The Royals lack of power seems to be ignored or dismissed by far too many fans. “…but…we went to the World Series, man!” seems to be their argument. The Royals inability to take a pitch, much less a walk, paired with that lack of power is NOT a recipe for success. Things more or less just fell their way in 2014. I struggle very much with the mindset of these fans. Do these people also argue “well…I was drinking and driving last night and didn’t kill anyone or myself…so it’s okay”?
Getting to the postseason and eventual World Series last year with our approach at the plate, was well, for a lack of a better term, a lucky fluke. While it was an exciting ride, don’t expect another from a similar performance at the plate. Their historically incredible bullpen, solid starting pitching, and excellent team defense got them there. Their defense is likely to be among the best in the MLB again. The starting rotation won’t be as good, but they should still be good, not great. By the way…don’t be one of the people that believes Edinson Volquez is, or will be, as good as James Shields. That really makes one look very dumb. There is FAR more potential for Volquez to pitch like Jonathan Sanchez than there is for him to pitch like James Shields. The bullpen should be good again as well, however, they are unlikely to be THAT good again. Rarely, if ever, is a bullpen so good. But, even if they are “not as good” they could still be really good – the best in the league again…just not historically good (the best 3-man tandem in Major League history). But, then again, we thought there was no way, mostly due to law of averages, that the pitching would be better in 2014 than it was in 2013 and the offense could be worse than it was in 2013. So…
Similarly, rarely is a team so lacking in power and patience a playoff team. In fact, the Royals were the first team in MLB history to make the postseason being dead last in the bigs in home runs (95) and walks (380). History and common sense suggests they won’t win many games if they repeat as the most impatient, powerless team in the big leagues in 2015.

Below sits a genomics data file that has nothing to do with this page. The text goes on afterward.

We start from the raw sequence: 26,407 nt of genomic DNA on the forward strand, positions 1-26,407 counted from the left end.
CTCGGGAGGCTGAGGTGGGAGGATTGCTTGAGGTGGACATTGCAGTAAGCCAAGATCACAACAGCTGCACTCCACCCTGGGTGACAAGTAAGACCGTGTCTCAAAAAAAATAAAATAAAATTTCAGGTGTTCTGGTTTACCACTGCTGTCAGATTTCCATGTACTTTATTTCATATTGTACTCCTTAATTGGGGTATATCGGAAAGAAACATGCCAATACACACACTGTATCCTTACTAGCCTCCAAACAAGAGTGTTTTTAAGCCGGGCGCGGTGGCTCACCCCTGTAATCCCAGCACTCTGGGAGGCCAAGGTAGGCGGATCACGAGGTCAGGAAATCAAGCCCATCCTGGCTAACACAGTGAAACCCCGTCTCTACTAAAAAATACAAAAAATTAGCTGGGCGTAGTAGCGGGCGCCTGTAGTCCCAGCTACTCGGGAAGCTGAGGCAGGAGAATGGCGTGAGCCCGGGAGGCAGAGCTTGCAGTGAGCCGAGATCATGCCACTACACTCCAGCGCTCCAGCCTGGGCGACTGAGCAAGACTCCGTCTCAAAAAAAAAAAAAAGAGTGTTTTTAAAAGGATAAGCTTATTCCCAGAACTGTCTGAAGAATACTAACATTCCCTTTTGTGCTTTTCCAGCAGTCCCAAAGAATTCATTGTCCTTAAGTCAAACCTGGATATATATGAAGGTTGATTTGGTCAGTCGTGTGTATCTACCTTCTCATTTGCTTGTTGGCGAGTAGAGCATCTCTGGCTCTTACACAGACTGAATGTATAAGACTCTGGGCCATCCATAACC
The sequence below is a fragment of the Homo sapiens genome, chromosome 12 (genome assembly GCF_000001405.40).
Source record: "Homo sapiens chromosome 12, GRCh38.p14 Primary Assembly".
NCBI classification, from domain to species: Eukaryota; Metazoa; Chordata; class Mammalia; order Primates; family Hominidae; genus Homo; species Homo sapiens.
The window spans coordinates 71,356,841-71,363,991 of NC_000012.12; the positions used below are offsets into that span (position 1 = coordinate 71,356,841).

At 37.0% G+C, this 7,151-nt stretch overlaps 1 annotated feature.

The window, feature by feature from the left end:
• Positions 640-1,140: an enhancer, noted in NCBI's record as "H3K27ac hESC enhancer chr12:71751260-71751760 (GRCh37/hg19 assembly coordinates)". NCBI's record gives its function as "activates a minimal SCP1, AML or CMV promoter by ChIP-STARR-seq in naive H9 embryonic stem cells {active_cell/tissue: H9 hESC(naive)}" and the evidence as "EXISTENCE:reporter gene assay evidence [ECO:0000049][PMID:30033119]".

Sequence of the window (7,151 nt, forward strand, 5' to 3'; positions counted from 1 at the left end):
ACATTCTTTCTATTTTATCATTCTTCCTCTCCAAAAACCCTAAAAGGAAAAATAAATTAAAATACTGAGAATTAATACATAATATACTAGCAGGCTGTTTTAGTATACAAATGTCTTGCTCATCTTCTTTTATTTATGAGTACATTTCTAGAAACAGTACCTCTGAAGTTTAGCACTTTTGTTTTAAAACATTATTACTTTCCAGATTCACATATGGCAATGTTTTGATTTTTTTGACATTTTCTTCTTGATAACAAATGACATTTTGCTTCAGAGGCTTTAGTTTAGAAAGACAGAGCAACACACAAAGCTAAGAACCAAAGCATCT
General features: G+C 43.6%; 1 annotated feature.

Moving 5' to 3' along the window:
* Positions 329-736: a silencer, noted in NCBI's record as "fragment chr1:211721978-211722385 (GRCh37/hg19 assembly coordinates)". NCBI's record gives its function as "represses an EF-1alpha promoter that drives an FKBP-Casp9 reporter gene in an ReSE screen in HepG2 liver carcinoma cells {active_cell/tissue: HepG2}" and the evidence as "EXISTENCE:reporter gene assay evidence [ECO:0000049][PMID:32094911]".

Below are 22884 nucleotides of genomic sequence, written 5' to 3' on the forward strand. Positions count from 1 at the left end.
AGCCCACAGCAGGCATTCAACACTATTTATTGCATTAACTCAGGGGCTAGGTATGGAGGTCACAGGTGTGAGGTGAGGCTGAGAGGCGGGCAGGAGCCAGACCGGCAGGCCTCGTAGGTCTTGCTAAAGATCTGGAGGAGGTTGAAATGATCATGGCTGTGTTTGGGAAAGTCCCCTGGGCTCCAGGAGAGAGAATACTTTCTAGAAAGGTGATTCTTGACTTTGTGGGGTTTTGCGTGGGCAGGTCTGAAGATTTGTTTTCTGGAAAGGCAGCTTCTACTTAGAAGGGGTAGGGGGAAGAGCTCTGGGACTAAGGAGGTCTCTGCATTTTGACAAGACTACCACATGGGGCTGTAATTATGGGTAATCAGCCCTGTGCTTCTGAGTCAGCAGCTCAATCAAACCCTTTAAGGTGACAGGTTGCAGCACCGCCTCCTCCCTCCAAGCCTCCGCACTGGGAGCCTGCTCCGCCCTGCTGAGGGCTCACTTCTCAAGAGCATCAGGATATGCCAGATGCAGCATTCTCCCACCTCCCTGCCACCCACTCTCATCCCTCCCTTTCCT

Here is a look at history. Since the 1993 MLB season, only SEVEN teams have failed to hit a team total of 100 or more home runs in a full MLB season. Five teams during the strike shortened 1994 season and one team in the 1995 season missed the 100 HR mark as well. They were added for comparison. Those 6 teams all nearly matched or BETTERED the Royals weak power in fewer games.
We have to look back to the 1992 MLB season to find a time where there were annually multiple teams hitting the long ball fewer than 100 times. In 1992, nine of the twenty-six Major League teams at the time “accomplished” 100 or fewer home runs. None of those teams made it into the postseason. 1992 is also the last time a MLB team had a winning/.500 record while hitting fewer than 100 home runs. The Milwaukee Brewers (92-70), Cincinnati Reds (90-72), St. Louis Cardinals (83-79) and Houston Astros (81-81) are these proud powerless teams. We have to rewind even further to find a team to make it into the postseason with fewer than 100 HR. The 1987, 95-67, St. Louis Cardinals, with 94 team home runs, would lose the World Series in that season to the Minnesota Twins.